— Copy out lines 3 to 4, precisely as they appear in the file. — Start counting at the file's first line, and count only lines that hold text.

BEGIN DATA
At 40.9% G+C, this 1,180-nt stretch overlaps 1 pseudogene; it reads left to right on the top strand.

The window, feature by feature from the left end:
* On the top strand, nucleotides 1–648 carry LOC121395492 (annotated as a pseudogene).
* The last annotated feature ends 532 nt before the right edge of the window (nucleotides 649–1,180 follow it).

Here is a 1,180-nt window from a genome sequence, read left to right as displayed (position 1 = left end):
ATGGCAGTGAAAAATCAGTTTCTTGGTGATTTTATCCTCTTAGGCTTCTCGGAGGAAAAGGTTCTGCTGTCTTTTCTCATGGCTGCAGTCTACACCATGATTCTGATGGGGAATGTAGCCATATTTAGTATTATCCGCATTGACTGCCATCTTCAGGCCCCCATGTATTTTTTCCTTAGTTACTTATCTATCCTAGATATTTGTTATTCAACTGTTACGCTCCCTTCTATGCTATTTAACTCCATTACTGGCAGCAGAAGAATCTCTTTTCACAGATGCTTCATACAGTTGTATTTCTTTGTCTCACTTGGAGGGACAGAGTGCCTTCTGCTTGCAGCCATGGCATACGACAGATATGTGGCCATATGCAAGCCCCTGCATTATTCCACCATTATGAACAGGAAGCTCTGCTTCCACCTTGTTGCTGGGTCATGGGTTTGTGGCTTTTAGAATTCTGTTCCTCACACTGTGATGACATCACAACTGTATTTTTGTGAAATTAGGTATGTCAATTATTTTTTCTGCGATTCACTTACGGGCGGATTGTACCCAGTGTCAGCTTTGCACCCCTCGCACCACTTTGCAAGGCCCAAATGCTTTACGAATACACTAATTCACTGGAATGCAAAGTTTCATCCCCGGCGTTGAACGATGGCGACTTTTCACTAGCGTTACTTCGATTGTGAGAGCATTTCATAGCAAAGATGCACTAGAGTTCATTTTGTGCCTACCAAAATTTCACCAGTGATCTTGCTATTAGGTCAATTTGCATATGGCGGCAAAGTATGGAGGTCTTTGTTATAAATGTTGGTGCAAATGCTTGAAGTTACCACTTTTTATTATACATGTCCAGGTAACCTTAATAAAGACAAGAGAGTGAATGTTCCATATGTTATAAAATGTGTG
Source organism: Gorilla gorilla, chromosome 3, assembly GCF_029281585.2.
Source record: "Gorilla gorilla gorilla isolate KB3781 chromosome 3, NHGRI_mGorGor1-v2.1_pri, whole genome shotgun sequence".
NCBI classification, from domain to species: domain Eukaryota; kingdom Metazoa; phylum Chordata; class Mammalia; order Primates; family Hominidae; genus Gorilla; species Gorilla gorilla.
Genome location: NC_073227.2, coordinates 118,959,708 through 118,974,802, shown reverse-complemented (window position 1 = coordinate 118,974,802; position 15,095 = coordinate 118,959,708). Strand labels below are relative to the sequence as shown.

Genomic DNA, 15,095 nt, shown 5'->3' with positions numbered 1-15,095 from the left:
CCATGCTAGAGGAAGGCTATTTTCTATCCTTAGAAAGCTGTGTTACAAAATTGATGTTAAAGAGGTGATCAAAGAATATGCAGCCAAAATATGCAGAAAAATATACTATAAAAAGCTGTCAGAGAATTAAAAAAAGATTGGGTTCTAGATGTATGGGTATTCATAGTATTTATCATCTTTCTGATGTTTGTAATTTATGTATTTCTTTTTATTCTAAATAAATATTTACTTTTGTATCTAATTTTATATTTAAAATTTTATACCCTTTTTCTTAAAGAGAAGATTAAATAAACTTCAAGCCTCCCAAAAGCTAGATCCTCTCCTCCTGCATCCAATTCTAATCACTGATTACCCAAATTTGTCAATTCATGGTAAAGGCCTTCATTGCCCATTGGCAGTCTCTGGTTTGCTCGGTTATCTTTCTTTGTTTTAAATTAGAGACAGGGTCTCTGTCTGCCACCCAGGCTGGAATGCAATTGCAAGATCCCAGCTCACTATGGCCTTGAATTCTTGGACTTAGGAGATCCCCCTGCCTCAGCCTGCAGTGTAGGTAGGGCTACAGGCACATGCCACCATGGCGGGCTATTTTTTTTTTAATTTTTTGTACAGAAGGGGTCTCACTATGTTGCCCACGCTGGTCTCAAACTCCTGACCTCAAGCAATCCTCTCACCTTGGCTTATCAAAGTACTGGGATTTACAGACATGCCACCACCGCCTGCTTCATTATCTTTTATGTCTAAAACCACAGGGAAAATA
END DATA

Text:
* On the top strand, nucleotides 1–648 carry LOC121395492 (annotated as a pseudogene).
* The last annotated feature ends 532 nt before the right edge of the window (nucleotides 649–1,180 follow it).